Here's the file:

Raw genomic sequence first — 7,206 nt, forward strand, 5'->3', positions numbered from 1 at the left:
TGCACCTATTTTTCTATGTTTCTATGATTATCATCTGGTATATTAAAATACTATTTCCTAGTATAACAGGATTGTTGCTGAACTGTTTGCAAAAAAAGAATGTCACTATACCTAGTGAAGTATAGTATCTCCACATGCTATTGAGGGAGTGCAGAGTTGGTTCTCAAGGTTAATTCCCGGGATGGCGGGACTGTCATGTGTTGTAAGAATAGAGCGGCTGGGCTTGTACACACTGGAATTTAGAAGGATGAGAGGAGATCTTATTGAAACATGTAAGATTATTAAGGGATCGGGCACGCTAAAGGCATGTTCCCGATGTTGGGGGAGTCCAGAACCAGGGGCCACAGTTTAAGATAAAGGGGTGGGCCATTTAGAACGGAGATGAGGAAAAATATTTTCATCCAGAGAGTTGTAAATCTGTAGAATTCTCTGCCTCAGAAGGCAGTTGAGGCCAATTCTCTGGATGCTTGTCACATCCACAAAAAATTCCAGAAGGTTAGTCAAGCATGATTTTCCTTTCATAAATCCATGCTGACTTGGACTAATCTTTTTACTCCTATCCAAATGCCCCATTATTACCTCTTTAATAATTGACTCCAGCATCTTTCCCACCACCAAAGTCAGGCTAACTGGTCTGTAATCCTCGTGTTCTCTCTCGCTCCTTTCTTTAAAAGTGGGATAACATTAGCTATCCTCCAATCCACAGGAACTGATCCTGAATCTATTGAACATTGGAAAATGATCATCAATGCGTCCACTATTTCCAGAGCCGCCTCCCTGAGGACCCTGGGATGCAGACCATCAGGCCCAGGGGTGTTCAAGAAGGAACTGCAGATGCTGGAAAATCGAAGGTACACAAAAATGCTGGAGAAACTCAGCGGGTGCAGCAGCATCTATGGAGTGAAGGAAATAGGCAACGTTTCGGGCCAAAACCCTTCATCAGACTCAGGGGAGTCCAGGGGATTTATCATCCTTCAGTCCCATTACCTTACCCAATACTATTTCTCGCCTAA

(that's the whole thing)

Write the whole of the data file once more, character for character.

Raw genomic sequence first — 7,206 nt, forward strand, 5'->3', positions numbered from 1 at the left:
TGCACCTATTTTTCTATGTTTCTATGATTATCATCTGGTATATTAAAATACTATTTCCTAGTATAACAGGATTGTTGCTGAACTGTTTGCAAAAAAAGAATGTCACTATACCTAGTGAAGTATAGTATCTCCACATGCTATTGAGGGAGTGCAGAGTTGGTTCTCAAGGTTAATTCCCGGGATGGCGGGACTGTCATGTGTTGTAAGAATAGAGCGGCTGGGCTTGTACACACTGGAATTTAGAAGGATGAGAGGAGATCTTATTGAAACATGTAAGATTATTAAGGGATCGGGCACGCTAAAGGCATGTTCCCGATGTTGGGGGAGTCCAGAACCAGGGGCCACAGTTTAAGATAAAGGGGTGGGCCATTTAGAACGGAGATGAGGAAAAATATTTTCATCCAGAGAGTTGTAAATCTGTAGAATTCTCTGCCTCAGAAGGCAGTTGAGGCCAATTCTCTGGATGCTTGTCACATCCACAAAAAATTCCAGAAGGTTAGTCAAGCATGATTTTCCTTTCATAAATCCATGCTGACTTGGACTAATCTTTTTACTCCTATCCAAATGCCCCATTATTACCTCTTTAATAATTGACTCCAGCATCTTTCCCACCACCAAAGTCAGGCTAACTGGTCTGTAATCCTCGTGTTCTCTCTCGCTCCTTTCTTTAAAAGTGGGATAACATTAGCTATCCTCCAATCCACAGGAACTGATCCTGAATCTATTGAACATTGGAAAATGATCATCAATGCGTCCACTATTTCCAGAGCCGCCTCCCTGAGGACCCTGGGATGCAGACCATCAGGCCCAGGGGTGTTCAAGAAGGAACTGCAGATGCTGGAAAATCGAAGGTACACAAAAATGCTGGAGAAACTCAGCGGGTGCAGCAGCATCTATGGAGTGAAGGAAATAGGCAACGTTTCGGGCCAAAACCCTTCATCAGACTCAGGGGAGTCCAGGGGATTTATCATCCTTCAGTCCCATTACCTTACCCAATACTATTTCTCGCCTAA